Kelly Clark: Strong Enough to Fly

Learn the exercises Olympic snowboarder Kelly Clark uses to to stay at the top of her sport.

When she was just 18 years old, Kelly Clark captured Half-Pipe Gold at the 2002 Olympics. Twelve years, four Olympiads, and countless contests later, Clark's trophy case holds three Olympic medals, six Winter X Games Golds, an ESPY and a boatload of other major event victory hardware.

Now 31 years old, Clark competes against athletes like she was at the start of her career—wunderkinds, teenagers and riders in their early 20s. But she says, "The last four years have been the most successful of my career," and she credits a recent dedication to training for helping her combat aging and remain at an elite level.

After earning a medal in the 2010 Olympics, Clark approached U.S. National Team trainers, who told her she had untapped potential. "So I said 'all right, I'll give you four years," she says. The trainers placed her on an intense strength, conditioning, agility and mobility program, and it paid dividends.

"Snowboarding is such a technical sport, little mistakes—which you're more likely to make when you're tired—can really go a long way," Clark says. "Those have pretty much disappeared for me. When I land wrong or make a bad mistake, I'm now strong enough to stay on my feet and avoid crashing."

Clark also credits the program for a dramatic reduction in injuries. Her last four years have been virtually injury-free. She says, "Before I started weight training, my hips would get strained, my ribs would get dislocated, I had shoulder pain, knee pain, and my SI joint [sacroiliac joint, where the spine meets the hips] would constantly get knocked out of place. Now those injuries are a thing of the past."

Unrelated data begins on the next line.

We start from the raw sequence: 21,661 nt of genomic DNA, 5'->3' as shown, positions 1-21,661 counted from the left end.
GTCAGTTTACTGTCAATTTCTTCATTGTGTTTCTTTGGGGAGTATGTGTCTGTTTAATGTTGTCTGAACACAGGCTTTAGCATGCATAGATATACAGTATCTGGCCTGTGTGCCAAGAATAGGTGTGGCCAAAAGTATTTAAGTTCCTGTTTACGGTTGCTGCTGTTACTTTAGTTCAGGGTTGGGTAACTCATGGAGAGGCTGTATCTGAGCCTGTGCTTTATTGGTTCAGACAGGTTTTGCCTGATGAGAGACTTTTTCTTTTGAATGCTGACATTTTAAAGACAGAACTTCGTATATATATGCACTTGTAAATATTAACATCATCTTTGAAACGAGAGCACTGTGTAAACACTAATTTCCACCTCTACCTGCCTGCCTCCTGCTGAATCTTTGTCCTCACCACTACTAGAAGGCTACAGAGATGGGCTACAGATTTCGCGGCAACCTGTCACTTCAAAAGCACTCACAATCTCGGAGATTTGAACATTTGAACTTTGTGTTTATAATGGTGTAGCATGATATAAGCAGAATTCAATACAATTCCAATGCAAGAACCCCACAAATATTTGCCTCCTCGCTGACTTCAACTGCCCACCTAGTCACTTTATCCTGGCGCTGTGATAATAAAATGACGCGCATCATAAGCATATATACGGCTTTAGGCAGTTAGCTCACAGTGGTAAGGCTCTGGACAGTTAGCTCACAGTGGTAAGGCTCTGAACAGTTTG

At the 2014 Winter Olympics in Sochi, Clark's strength and resilience helped her rebound from a nasty spill, which would have knocked most riders out of commission. Clark shook it off and went on to capture the bronze medal.

"My coach said, 'I'm glad you're as strong as you are, because not many people would be able to get up from that.'" Clark says. "When I take those big crashes, I can get up. That's the biggest difference."

With her tough training regimen serving as a fountain of youth, Clark is considering making her fifth Olympic appearance. She says, "I never dreamt I could go to four, so I'm already outside my expectations. Going to another Olympics definitely isn't out of the question."

Kelly Clark's Training Tips

Take the Stairs

When traveling, Clark runs the stairs at her hotel to stay in shape. She says, "I do a bunch of different variations—two feet per stair, every other stair, One-Foot Hops."

Foam Roll to Recover

"Foam rolling helps keep my muscles lactic acid-free and reduces tightness. Every athlete should have a foam roller," Clark says.

Think Big, Aim High

Clark stays motivated because she knows training leads to success. She says, "I love this quote: 'Vision gives pain a purpose.' It's easy to train when you know why you're doing it."

BOSU Ball SquatClark's Core Strength Move

A successful snowboarder needs a strong core, and Clark does core work four days per week. About BOSU Ball Squats, one of her favorite exercises, she says, "[They] require a lot of core stability, and you're getting that balance work that's so important for snowboarding while also working out your quads."

BOSU Ball Squats

With the flat side down, step onto the BOSU and place your feet shoulder-width apart. When you feel balanced, execute a standard squat, using only your body weight or holding dumbbells.


Photo Credit: Getty Images // Thinkstock

Topics: ACTION SPORTS | TRAIN | STAIRS | BOSU BALL